Yoga enthusiasts across the D.C. metropolitan areas are gathering to connect for meditative, healing circles of yoga and varying wellness activities during this year's DMV Black Yoga Week events.
Yoga enthusiasts across the D.C. metropolitan areas are gathering to connect for meditative, healing circles of yoga and varying wellness activities during this year's DMV Black Yoga Week events.

September examines Yoga Awareness Month, highlighting the various health benefits and ways in which people are applying the practice to their daily lives. Across the D.C. Metropolitan region physicians and yoga enthusiasts alike are teaching people and families how to implement the anaerobic exercise for a balanced well-being.

Yoga is the ancient practice of spiritual discipline that focuses on physical poses, deep breathing, and concentration to maintain the body’s physical and mental alignment.  

Dr. Ehsan Jazini, a spine surgeon and yogi practicing out of Northern Virginia, has found himself implementing yoga practices in the recovery routines of his patients who suffer from spine issues. 

Jazini emphasizes that within his practice, he has found nearly 95% of patients fare better when utilizing the more holistic option of yoga. Despite his expertise as a spine surgeon, he consistently aims to educate patients on how to achieve spine correction without major surgery. 

“What we need to stress, whether you are a therapist or a spine surgeon, to our patients with back issues and society as a whole, is we need to learn how to work and manage our aches and pains that we have [by figuring] out more holistic options before we go after a structural fix,” Jazini explained.  

According to Johns Hopkins Medicine, yoga offers a slew of physical and mental health benefits for people of all age groups, helping to accelerate the body’s healing whether recovering from a chronic condition or surgery.  

Various branches of yoga provide a large scope of benefits barring physical results including: alleviating back pain, easing arthritis symptoms, reducing stress and body-wide inflammation which contributes to better heart health, better sleep, boosting energy and mood, managing stress, and promoting overall better self-care. 

While yoga is not the only physical modality that encourages the body’s healing, Jazini emphasized the well-rounded nature of yoga. Practicing yoga, according to Jazini, encapsulates a holistic remedy that bridges together the three main aspects of why yoga is so beneficial: it strengthens and balances the body’s core strength, promotes flexibility, and maintains positive mental health.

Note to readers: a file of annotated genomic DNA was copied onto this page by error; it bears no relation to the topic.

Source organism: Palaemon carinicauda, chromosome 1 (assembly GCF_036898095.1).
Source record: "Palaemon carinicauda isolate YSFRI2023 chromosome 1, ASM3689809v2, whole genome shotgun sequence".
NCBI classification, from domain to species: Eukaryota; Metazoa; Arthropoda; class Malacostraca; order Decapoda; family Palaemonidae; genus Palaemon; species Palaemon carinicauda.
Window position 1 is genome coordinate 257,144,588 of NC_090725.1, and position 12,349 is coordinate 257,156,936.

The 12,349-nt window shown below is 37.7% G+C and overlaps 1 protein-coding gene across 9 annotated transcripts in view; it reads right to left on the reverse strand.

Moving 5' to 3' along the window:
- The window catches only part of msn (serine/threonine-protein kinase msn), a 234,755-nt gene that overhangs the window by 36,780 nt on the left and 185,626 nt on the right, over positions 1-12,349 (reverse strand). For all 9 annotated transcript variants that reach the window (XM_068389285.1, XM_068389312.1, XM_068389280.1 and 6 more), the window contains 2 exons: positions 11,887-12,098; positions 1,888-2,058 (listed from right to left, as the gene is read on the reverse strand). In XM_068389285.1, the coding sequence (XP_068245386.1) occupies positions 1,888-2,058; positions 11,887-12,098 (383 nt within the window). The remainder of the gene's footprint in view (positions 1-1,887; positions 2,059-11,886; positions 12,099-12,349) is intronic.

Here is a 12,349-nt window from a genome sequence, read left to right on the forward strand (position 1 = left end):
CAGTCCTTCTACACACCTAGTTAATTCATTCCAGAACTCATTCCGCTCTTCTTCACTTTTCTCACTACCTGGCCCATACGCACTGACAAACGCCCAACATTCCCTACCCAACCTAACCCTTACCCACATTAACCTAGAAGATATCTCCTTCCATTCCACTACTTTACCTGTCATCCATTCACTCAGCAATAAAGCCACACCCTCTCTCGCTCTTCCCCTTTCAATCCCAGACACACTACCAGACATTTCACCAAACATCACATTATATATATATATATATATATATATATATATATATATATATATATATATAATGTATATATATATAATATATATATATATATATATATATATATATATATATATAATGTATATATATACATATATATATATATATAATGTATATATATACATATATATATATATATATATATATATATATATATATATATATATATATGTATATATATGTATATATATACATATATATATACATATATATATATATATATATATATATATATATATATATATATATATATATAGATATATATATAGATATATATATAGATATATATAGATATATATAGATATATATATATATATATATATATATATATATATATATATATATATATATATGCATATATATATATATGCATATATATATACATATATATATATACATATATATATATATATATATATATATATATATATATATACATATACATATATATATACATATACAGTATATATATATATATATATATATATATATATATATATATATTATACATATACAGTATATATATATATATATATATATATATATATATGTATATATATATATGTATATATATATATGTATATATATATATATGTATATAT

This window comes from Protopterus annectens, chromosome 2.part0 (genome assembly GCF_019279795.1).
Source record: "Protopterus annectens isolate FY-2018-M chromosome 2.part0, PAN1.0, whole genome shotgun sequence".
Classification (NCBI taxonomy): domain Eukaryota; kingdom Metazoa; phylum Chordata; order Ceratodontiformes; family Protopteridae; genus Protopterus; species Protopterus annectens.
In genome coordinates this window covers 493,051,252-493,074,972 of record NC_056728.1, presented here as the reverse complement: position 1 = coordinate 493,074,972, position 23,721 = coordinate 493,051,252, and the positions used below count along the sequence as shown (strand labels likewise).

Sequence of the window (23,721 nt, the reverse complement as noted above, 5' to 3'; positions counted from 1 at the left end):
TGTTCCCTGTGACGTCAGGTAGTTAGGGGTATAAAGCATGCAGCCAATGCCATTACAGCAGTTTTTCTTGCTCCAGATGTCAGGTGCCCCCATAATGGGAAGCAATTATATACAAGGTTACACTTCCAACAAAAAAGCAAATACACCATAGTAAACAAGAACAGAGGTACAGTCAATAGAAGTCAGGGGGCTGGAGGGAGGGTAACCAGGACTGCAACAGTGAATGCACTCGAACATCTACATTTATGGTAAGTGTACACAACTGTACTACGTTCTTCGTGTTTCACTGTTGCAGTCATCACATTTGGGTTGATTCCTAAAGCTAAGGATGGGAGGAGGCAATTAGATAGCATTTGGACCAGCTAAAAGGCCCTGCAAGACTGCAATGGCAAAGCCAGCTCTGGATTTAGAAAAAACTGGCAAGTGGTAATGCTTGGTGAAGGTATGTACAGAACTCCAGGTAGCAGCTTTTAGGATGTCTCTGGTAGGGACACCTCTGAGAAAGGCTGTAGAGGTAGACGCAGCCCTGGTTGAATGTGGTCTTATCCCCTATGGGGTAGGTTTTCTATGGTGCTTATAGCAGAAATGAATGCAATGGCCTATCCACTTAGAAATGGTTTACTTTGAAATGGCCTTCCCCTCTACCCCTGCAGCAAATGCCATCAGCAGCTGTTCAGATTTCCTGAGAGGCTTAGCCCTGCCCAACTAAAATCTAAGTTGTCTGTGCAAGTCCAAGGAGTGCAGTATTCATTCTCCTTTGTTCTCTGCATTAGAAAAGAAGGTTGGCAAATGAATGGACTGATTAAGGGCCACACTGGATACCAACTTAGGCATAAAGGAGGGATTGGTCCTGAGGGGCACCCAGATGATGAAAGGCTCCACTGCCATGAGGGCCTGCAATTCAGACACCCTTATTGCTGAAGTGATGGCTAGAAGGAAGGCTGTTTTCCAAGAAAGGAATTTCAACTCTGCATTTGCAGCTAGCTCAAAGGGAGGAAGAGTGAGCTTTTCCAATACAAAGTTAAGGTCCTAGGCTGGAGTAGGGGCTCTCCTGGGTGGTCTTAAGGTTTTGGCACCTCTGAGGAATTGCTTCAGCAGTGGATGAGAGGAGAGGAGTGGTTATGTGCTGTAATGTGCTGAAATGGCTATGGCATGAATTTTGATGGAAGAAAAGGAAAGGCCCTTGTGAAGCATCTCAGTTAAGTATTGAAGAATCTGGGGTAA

“The reason yoga is so phenomenal is because it focuses on working on your core, it works on your strength, and it focuses on your flexibility. The issue is when we are not flexible and we become stiff as we get older, especially in our hips and our knee joints, then we are putting more stress on our lower back because you can’t move as much through your hips,” Jazini said. “And so, the other aspect of it, in terms of why yoga is so beneficial, is because it also works on your flexibility. So there are three main reasons it is so beneficial to anyone, which is [strengthening] your core, your flexibility, and then your mental health or mindfulness.”

Certified yoga instructor, and early education teacher, Katrice Nelson, has not been able to pull herself away from the practice since her first yoga experience a few years ago. Nelson said yoga found her at the perfect time, as she became drawn to the mental and emotional benefits of the stress-reducing exercise.

“It changed my life. Because I was stressed, my shoulders, my neck, everything was hurting and I was tense. After the movement of that one class, I was feeling more relaxed, I could concentrate, and I saw the value of it.  Since then, I have never stopped.”

What Nelson deems as a remarkable experience gave her the inspiration to share her newfound lifestyle and practice with others. Her nonprofit Healthy Bodies, Healthy Minds Yoga began teaching classes at community centers, libraries, schools, and other community spaces to share the life-changing practice for children and adults. 

Growing beyond her local teachings, Nelson is proudly spearheading her second year of DMV Black Yoga Week,’ offering local community members and practitioners various sessions that will dive deeper into the vast world of yoga, meditation, and positive health practices. 

The event, which will be held in the Oxon Hill and Suitland area, provides a host of classes and seminars teaching personalized methods of wellness modalities to encourage mental, physical, and spiritual health across the D.C. metropolitan community. Simultaneously, the week-long event will highlight local Black yoga wellness and creative arts businesses.

The weeklong effort is supported by Nelson’s community of prominent yoga wellness leaders who will contribute to the event’s list of sessions, as she shares her excitement to bring the wellness event to residents around the area and potentially beyond.   

“Yoga is more than just movement, it’s the mind, body, the breath, and the spirit.  Noticing your heart rate when you are anxious or upset and afraid, and being able to do something to calm yourself. Yoga gives you a proactive way when you are in a crisis,” Nelson said.  

“What I’ve noticed is that the breath is so important, that if you practice yoga regularly and you monitor your breathing when you are faced with difficulty, your body will naturally start to respond on its own. It’s not just a matter of being flexible, it’s a proactive approach to wellness.”

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